http://linguist.org/ - I think this is like a syllabus? Or something of that nature. It’s got information tho. Probably something better for proto-linguists. Actually all of this is better for proto-linguists. Except maybe SpecGram

http://www.replicatedtypo.com/language-evolution-coursera-proxy/6259.html - Read the first paragraph; that explains it pretty well.

http://wals.info/ - HOLY CATS IT’S PRETTY MUCH THE BEST EVER. It lets you compare languages internationally with grammar structures and phonetic things and such sorry I’m bad at explaining

http://archives.chbooks.com/online_books/eunoia/a.html - Not really linguistics, but very cool nonetheless. It only uses one vowel per chapter, and has some other stuff at the end :D

http://phonotactics.anu.edu.au/ - Like WALS but for phonotactics

http://www.routledge.com/books/series/SE0583/ - Seen lots of praise for this series

http://www.indiana.edu/~hlw/ - FREE INTRO TO LING BOOK? YES PLEASE

http://linguistlist.org/teach/programs/browse-prog2.cfm?CountryID=245 - Linguistics programs in USA schools

http://tyb.tumblr.com/post/58045957421/what-are-some-classic-papers-in-linguistics-that-a - Classic papers for proto-linguists

http://en.wikibooks.org/wiki/Linguistics - I discovered WikiBooks recently It’s really cool, and I like the way it’s formatted.

There’s Linguistics!

Next up: Languages (Yes, all of the stuff I’ve got there)

sunmuffin42 asked:

Hello! I wanted to take part in that quiz/survey thing for BLIP in Singapore that you posted about, and I saw it was only for those above 18. Why is that?

University projects involving human participants require the approval of an ethics body. When the activity involves listening to some recordings and clicking on some icons it may seem a bit silly that this is restricted to people over 18 - but ethics panels are usually cautious and working with ‘children and minors’ often requires a great deal more additional work on behalf of the researcher to demonstrate that the research won’t harm anyone, and parental consent is often required - which is obviously very hard on the internet.

I know this is seems unfair to protolinguists and junior psychologists - I mentioned your disappointment to the BLIP crew and they’re going to keep it in mind when building their next set of experiments. At the end of the day it’s up to the university ethics board!

We posted about the BLIP experiments here - a few of them are still running if anyone (over 18) wants to participate.

sooooooper psyched for naclo tomorrow! i dont even care that im not going to do v. well, im just excited for a chance to do linguistics puzzles for 3 hours nonstop on a *school*day* eeee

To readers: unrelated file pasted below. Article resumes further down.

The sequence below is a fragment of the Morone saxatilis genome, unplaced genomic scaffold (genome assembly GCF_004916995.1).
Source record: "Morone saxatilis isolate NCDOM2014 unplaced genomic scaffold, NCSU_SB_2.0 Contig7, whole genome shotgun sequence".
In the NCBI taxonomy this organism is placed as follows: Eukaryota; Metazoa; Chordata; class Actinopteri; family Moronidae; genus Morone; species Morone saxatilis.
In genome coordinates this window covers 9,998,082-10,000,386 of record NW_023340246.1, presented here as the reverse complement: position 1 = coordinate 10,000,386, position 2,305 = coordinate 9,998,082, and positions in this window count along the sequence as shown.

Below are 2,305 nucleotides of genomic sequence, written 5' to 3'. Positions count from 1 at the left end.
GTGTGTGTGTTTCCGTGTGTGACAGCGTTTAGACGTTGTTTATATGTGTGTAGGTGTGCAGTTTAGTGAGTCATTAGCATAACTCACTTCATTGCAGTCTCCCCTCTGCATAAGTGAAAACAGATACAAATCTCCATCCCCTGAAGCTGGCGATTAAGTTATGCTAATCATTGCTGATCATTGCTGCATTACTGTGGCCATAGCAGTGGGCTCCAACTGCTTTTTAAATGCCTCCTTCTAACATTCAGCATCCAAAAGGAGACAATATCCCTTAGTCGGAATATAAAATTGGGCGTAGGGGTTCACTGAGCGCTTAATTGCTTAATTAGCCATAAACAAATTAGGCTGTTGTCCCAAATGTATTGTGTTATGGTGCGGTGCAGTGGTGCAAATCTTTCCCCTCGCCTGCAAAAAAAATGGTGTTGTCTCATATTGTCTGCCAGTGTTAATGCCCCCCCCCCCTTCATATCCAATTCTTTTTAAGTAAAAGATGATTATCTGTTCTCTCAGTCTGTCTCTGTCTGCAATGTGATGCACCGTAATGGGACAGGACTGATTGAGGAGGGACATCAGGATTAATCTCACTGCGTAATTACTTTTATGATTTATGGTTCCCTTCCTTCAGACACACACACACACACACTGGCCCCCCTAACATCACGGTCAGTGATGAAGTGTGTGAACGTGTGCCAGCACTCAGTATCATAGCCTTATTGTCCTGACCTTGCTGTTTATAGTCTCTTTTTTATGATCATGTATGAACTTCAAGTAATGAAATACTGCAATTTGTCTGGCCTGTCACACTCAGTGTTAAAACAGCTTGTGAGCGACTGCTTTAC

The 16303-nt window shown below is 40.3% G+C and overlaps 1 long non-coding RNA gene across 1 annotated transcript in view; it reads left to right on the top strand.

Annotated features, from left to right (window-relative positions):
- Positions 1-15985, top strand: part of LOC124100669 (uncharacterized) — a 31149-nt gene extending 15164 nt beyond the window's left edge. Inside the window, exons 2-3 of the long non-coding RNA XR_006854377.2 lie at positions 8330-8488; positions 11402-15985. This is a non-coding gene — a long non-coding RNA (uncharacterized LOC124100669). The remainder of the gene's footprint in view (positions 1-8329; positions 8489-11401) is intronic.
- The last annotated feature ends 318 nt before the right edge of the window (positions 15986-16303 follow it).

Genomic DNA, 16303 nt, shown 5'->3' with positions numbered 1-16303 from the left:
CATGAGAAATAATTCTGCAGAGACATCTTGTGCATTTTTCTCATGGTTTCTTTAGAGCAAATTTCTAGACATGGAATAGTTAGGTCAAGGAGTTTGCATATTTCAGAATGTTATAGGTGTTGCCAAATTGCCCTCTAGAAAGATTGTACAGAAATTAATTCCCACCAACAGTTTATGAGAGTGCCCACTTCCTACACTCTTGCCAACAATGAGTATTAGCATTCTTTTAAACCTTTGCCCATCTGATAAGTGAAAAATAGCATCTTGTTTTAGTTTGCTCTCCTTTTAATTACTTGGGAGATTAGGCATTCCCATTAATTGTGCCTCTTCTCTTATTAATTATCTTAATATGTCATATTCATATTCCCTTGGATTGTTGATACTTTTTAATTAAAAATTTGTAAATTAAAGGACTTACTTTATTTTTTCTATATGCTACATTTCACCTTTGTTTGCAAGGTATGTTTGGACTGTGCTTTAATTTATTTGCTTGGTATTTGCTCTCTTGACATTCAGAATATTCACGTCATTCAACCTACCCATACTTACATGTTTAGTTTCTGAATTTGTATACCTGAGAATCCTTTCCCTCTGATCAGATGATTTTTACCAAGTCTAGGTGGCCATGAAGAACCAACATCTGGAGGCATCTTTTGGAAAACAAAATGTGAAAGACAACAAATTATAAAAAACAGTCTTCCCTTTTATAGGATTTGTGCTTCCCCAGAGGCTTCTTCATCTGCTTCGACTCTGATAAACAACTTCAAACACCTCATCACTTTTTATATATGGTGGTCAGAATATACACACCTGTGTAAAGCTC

that is if i dont stare at the time limit, stare at my paper, stare at the geniuses around me, and melt into a puddle on the ground

So some people see other people get excited about stuff like linguistics and science and reading and geography, and people see these learning addicts and think to themselves “what. why. that’s super wweeeeird. like calm down about that thing that you like” and they think to themselves that learning addicts are kinda crazy.
but learning addicts are the best kind of people because they care so much about the things and they want /you/ to care about the thing too. and that’s the only reason they tell you anything about the thing. because learning addicts just want you to know how fucking cool it is.
i wish learning wasn’t weird in a young-person social community
because then everyone would feel okay with wanting to learn and nerding out and how cool would that be
so cool
— 

Halfbloodpandaprince

It’s just so true.

This came up when I was talking about how I really enjoy watching Minute Physics episodes in Spanish because they’re just really cool and wow.

Finally an honest ABC book! ‘A is for Boat’ explores the capricious nature of English with a picture book of silent letters.

This is a really cute idea, and I’m impressed (and slightly horrified) that there are instances of every single letter in the English alphabet being silent. 

When I’d only read the title and not the link, I thought that the book might be an ASL alphabet book based on handshape, which would have been cool as well. And now I kind of want an IPA alphabet book, for the benefit of my hypothetical future children and other budding protolinguists: in addition to p is for “pizza” we could have ʃ is for “shoe” and æ is for “apple”. Seriously. This would be so great. 

Any other linguistically-interesting riffs on the traditional alphabet book? 

what’s the linguistic reason behind the either/either pronunciation? i’ve read that they’re considered to be in free variation, but is that completely true? for example, when saying “either one,” both /iðər/ and /aɪðər/ seem fairly randomly distributed, but when saying “me neither,” we would almost exclusively use /iðər/.

what’s the deal with that?